121. Robert Southey to Miss Fricker [probably Edith or Sarah Fricker], [9 January
Friday night — no Coleridge!
I believe I should be very angry were it not for the hope that he has written to
Bristol. your sister desired me to
let you know when he arrived, & you must attribute these repeated
letters to my wish of alleviating suspense as much as possible. you would be
disgusted with my hand-writing were I to continue this — so from henceforth I
will write no more on so unpleasant an occasion — if he comes you shall know.
excuse me for having troubled you so often.
this state of expectation totally unfits me for any thing. when I
attempt to employ myself the first knock at the door wakes all my hopes again
& again disappoints them. tis a very unpleasant state — I cannot ask you
to write because in hourly hopes of seeing him & then visiting you — so
here I am — alone — & without the half-compensation of
the looking glass represents me most melancholy in my sable suit.
if my eyes were shut a true methodist parson but their cast is different. I have
passed the evening with Mrs Selwood  — played two rubbers — & quitted an unpleasant
company for supper & this unpleasant employment. strange my dear sister
that writing to you should be unpleasant! yet so it is — I cannot give pleasure
— & to communicate disappointment is hateful. Mrs
Selwood goes tomorrow morning — she begs to be rememberd to your sister.
remember me likewise — tell her that I found much pleasure in writing to her —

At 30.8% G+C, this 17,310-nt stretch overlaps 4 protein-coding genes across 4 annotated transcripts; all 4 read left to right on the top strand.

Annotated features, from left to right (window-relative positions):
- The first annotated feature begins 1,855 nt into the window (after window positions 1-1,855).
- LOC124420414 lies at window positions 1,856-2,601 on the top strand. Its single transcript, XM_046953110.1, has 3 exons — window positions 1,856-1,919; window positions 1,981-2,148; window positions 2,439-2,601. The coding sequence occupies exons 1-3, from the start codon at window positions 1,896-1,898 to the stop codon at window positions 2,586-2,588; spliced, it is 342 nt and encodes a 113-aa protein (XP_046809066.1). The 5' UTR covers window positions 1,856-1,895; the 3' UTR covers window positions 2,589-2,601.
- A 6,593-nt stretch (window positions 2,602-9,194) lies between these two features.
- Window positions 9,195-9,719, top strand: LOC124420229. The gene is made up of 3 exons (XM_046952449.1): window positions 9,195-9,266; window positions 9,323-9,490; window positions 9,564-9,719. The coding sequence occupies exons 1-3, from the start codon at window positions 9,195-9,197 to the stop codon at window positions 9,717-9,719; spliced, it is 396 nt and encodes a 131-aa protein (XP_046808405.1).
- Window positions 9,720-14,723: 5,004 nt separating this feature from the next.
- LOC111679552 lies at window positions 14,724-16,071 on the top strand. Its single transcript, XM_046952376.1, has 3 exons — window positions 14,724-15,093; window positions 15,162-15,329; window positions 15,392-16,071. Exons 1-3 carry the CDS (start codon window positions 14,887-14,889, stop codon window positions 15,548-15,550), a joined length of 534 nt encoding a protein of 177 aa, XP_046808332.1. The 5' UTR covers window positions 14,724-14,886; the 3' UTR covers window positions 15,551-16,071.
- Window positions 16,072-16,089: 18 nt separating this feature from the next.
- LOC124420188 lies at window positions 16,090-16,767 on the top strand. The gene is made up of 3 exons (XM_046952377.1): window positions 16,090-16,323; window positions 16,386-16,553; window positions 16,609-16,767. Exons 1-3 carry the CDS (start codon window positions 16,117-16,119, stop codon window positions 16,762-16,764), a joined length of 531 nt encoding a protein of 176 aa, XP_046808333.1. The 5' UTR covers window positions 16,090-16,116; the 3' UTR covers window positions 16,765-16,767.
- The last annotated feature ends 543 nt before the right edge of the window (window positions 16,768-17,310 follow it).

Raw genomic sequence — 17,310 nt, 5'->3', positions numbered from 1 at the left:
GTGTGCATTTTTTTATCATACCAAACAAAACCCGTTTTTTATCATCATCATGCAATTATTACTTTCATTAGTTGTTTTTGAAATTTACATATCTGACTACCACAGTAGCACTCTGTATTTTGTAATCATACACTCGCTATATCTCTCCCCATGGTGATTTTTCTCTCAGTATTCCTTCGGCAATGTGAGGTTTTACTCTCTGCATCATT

but rather abandoned it than would run the risk of fatiguing her. —
for mercys sake console me here with a letter — I shall have it
tomorrow night or Sunday morning — I am so heavy so dull so solitary! this vile
expectation unhinges me so lamentably. they laugh at my punctuality — so it is —
man delights to ridicule the virtue he does not possess that he may learn to
despise the want of it! punctuality — why it is the very prominent feature in my
character. I never have been laughed out of principles yet.
truly I am ashamed to write — & yet think I ought to. tis
the last letter. you have your
sisters & Lovell
to cheer you — well — March soon comes & then a fig for care.
farewell — I am kept in exercise by walking to meet the coaches.
did he say Wednesday positively to you? I told you about the middle of the week.
why will he ever fix a day if he cannot abide by it. — the quarter boys at
Christ Church were the most respectable characters I have met with for they
never disappointed me.
farewell once more
my Mother is well &
never wavers. do you know th[MS torn] I am almost afraid to write to you —
since my f[MS torn] letter displeased you. I am a sad hand at turning[MS
torn] a neat phrase & rounding a period — plain sincer[MS torn] aim
at — & most sincerely do I wish to pleas[MS torn]
* Address: Miss
Fricker/ Redclift Hill/ Bristol/ Single
Ransom Humanities Research Center, University of Texas, Austin
Previously published: E. L. Griggs (ed.), Collected letters
of Samuel Taylor Coleridge, 6 vols (Oxford, 1956–1971), I, p.
148 n. 2 [in part].
Dating note: Dating is from evidence within this
letter and others written by Southey and Samuel Taylor Coleridge in January
1795. Coleridge was expected to arrive in Bristol on Wednesday 7 January and
this letter is written on Friday 9 January, by which time he had still not
appeared. Southey left Bath on Saturday 10 January, arriving in London the
following day. BACK
 Unidentified, an acquaintance of Southey’s in the Bath or
Bristol area. BACK